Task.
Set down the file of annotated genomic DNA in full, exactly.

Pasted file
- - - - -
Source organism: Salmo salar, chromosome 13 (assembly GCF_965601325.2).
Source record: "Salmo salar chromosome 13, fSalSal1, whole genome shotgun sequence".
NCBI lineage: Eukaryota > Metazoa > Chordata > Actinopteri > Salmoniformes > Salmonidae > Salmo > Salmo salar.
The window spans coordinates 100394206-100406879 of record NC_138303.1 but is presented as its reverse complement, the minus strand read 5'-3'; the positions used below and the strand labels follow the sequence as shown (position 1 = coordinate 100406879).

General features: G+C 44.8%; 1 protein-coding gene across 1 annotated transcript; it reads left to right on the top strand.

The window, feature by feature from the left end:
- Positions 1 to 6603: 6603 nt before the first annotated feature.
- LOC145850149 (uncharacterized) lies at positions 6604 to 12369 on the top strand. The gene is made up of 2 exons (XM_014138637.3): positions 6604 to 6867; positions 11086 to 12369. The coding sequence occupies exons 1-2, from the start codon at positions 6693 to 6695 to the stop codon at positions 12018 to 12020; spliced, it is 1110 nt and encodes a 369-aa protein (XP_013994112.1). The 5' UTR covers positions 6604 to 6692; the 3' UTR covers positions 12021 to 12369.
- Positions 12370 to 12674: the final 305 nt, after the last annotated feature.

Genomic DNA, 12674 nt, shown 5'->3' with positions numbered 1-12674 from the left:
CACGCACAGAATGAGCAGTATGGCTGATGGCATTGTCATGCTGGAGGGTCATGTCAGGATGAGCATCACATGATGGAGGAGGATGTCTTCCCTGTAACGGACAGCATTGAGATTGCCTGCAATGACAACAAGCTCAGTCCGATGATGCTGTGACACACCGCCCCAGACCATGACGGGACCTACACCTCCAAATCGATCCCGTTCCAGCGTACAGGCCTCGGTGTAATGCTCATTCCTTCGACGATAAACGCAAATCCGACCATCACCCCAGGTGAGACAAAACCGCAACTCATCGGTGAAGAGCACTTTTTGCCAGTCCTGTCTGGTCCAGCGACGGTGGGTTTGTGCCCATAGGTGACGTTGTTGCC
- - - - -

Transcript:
Source organism: Salmo salar, chromosome 13 (assembly GCF_965601325.2).
Source record: "Salmo salar chromosome 13, fSalSal1, whole genome shotgun sequence".
NCBI lineage: Eukaryota > Metazoa > Chordata > Actinopteri > Salmoniformes > Salmonidae > Salmo > Salmo salar.
The window spans coordinates 100394206-100406879 of record NC_138303.1 but is presented as its reverse complement, the minus strand read 5'-3'; the positions used below and the strand labels follow the sequence as shown (position 1 = coordinate 100406879).

General features: G+C 44.8%; 1 protein-coding gene across 1 annotated transcript; it reads left to right on the top strand.

The window, feature by feature from the left end:
- Positions 1 to 6603: 6603 nt before the first annotated feature.
- LOC145850149 (uncharacterized) lies at positions 6604 to 12369 on the top strand. The gene is made up of 2 exons (XM_014138637.3): positions 6604 to 6867; positions 11086 to 12369. The coding sequence occupies exons 1-2, from the start codon at positions 6693 to 6695 to the stop codon at positions 12018 to 12020; spliced, it is 1110 nt and encodes a 369-aa protein (XP_013994112.1). The 5' UTR covers positions 6604 to 6692; the 3' UTR covers positions 12021 to 12369.
- Positions 12370 to 12674: the final 305 nt, after the last annotated feature.

Genomic DNA, 12674 nt, shown 5'->3' with positions numbered 1-12674 from the left:
CACGCACAGAATGAGCAGTATGGCTGATGGCATTGTCATGCTGGAGGGTCATGTCAGGATGAGCATCACATGATGGAGGAGGATGTCTTCCCTGTAACGGACAGCATTGAGATTGCCTGCAATGACAACAAGCTCAGTCCGATGATGCTGTGACACACCGCCCCAGACCATGACGGGACCTACACCTCCAAATCGATCCCGTTCCAGCGTACAGGCCTCGGTGTAATGCTCATTCCTTCGACGATAAACGCAAATCCGACCATCACCCCAGGTGAGACAAAACCGCAACTCATCGGTGAAGAGCACTTTTTGCCAGTCCTGTCTGGTCCAGCGACGGTGGGTTTGTGCCCATAGGTGACGTTGTTGCC